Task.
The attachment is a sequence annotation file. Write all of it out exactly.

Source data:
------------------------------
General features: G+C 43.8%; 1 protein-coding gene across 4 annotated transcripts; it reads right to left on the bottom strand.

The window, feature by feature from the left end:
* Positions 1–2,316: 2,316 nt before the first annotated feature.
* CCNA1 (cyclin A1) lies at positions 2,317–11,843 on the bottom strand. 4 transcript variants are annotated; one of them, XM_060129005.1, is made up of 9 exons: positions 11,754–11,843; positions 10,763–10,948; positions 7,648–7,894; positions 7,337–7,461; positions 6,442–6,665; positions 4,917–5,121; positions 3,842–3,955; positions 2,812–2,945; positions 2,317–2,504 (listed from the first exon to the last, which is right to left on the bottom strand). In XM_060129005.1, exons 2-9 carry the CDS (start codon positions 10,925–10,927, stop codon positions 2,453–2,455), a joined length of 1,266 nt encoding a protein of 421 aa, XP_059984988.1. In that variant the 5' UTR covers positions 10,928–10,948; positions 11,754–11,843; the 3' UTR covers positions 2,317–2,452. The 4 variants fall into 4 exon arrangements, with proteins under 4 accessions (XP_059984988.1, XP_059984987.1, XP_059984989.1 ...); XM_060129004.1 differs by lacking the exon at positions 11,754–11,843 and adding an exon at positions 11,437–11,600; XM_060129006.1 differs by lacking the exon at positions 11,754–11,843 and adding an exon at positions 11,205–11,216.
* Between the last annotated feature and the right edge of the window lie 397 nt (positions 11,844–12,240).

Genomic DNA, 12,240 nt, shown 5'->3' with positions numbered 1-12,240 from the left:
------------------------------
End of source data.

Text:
General features: G+C 43.8%; 1 protein-coding gene across 4 annotated transcripts; it reads right to left on the bottom strand.

The window, feature by feature from the left end:
* Positions 1–2,316: 2,316 nt before the first annotated feature.
* CCNA1 (cyclin A1) lies at positions 2,317–11,843 on the bottom strand. 4 transcript variants are annotated; one of them, XM_060129005.1, is made up of 9 exons: positions 11,754–11,843; positions 10,763–10,948; positions 7,648–7,894; positions 7,337–7,461; positions 6,442–6,665; positions 4,917–5,121; positions 3,842–3,955; positions 2,812–2,945; positions 2,317–2,504 (listed from the first exon to the last, which is right to left on the bottom strand). In XM_060129005.1, exons 2-9 carry the CDS (start codon positions 10,925–10,927, stop codon positions 2,453–2,455), a joined length of 1,266 nt encoding a protein of 421 aa, XP_059984988.1. In that variant the 5' UTR covers positions 10,928–10,948; positions 11,754–11,843; the 3' UTR covers positions 2,317–2,452. The 4 variants fall into 4 exon arrangements, with proteins under 4 accessions (XP_059984988.1, XP_059984987.1, XP_059984989.1 ...); XM_060129004.1 differs by lacking the exon at positions 11,754–11,843 and adding an exon at positions 11,437–11,600; XM_060129006.1 differs by lacking the exon at positions 11,754–11,843 and adding an exon at positions 11,205–11,216.
* Between the last annotated feature and the right edge of the window lie 397 nt (positions 11,844–12,240).

Genomic DNA, 12,240 nt, shown 5'->3' with positions numbered 1-12,240 from the left: